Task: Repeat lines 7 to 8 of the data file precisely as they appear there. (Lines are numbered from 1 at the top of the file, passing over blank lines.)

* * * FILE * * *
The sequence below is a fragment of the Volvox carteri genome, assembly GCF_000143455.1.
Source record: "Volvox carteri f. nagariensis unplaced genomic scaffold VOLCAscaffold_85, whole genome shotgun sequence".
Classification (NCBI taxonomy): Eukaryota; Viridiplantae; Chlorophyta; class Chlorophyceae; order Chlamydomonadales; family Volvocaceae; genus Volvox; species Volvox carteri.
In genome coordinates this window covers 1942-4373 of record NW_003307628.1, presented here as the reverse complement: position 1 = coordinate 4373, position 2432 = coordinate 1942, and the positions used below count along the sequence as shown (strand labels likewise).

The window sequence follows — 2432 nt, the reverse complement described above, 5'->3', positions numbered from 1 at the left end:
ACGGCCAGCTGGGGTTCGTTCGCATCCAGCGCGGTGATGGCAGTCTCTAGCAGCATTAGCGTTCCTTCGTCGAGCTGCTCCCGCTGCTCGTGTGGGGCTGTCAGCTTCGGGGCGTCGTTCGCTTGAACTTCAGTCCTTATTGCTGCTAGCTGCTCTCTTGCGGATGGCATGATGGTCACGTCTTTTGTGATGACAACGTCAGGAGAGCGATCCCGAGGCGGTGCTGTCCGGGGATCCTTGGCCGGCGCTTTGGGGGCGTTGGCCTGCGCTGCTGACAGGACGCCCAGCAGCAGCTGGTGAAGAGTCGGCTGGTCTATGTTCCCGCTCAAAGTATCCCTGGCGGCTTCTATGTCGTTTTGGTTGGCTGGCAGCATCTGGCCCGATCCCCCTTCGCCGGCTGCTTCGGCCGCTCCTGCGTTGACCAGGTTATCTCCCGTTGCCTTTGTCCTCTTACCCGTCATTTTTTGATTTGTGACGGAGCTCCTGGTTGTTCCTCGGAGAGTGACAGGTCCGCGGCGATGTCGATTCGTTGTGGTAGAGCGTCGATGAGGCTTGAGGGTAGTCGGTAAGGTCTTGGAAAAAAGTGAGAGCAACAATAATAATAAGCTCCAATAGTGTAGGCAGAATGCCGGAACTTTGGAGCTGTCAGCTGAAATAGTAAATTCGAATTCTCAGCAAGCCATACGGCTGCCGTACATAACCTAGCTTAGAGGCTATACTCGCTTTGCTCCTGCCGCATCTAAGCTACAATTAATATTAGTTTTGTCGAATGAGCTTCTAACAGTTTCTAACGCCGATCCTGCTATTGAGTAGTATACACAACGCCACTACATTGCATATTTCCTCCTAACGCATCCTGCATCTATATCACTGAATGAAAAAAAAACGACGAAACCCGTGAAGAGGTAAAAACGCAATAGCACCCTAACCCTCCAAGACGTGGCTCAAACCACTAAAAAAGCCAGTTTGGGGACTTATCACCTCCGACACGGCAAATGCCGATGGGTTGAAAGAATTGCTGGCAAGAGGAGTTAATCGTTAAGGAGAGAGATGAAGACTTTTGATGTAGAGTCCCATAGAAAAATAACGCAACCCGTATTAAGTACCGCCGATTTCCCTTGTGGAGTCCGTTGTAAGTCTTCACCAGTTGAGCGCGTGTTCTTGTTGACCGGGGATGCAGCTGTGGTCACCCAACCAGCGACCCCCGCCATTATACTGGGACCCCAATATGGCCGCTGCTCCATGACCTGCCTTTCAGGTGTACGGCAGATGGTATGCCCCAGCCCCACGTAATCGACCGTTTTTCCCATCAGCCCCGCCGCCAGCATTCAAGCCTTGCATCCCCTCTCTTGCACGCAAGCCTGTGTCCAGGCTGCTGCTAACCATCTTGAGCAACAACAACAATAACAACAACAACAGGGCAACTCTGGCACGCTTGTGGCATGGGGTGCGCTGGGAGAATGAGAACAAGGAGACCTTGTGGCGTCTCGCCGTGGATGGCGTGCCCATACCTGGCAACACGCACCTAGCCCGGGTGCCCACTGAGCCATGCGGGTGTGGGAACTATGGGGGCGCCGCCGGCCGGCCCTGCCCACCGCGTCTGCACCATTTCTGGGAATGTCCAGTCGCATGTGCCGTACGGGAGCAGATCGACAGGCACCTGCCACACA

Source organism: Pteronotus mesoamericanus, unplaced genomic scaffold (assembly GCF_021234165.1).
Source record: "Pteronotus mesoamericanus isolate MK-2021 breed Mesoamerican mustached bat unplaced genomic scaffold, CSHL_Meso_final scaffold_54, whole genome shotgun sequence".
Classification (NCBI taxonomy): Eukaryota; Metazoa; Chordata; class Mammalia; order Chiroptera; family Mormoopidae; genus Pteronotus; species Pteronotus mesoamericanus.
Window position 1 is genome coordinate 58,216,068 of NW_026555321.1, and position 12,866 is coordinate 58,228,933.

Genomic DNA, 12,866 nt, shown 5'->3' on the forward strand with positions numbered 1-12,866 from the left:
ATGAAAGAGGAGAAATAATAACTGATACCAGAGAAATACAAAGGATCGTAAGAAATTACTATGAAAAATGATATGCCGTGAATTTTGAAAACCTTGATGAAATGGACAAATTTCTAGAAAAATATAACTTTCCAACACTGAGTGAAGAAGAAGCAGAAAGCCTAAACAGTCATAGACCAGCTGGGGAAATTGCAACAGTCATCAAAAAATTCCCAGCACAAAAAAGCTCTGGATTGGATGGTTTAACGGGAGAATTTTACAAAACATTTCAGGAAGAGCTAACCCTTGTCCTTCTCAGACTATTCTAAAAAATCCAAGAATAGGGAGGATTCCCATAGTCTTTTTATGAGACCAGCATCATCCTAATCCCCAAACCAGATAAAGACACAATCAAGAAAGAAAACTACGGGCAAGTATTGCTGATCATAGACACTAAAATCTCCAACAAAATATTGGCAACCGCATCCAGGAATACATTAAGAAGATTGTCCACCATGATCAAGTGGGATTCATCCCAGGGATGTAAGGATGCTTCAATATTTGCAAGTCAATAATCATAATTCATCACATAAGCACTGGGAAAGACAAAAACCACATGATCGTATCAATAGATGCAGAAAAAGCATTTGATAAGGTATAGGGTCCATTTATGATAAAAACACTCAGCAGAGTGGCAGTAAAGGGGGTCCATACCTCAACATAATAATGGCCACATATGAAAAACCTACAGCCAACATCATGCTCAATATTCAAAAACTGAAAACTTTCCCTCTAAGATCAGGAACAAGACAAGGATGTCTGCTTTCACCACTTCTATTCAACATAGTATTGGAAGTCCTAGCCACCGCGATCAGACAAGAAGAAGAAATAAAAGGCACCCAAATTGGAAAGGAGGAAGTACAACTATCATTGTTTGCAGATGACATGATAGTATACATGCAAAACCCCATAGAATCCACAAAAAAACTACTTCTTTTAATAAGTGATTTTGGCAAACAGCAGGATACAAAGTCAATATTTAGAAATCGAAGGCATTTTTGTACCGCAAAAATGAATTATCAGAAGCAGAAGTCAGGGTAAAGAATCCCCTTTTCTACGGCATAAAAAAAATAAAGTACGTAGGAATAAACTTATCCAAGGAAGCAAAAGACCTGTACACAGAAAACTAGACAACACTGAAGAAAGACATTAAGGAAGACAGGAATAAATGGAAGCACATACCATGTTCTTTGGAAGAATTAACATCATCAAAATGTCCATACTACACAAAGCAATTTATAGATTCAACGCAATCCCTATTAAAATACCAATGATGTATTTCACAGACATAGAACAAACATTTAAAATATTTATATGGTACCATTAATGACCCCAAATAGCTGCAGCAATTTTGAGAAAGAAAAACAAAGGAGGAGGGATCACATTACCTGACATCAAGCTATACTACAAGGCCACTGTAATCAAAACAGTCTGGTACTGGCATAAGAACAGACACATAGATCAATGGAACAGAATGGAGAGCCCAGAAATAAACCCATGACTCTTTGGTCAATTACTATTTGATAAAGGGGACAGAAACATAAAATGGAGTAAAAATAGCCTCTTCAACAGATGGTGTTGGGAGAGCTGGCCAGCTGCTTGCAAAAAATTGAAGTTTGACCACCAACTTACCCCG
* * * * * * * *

Source organism: Pteronotus mesoamericanus, unplaced genomic scaffold (assembly GCF_021234165.1).
Source record: "Pteronotus mesoamericanus isolate MK-2021 breed Mesoamerican mustached bat unplaced genomic scaffold, CSHL_Meso_final scaffold_54, whole genome shotgun sequence".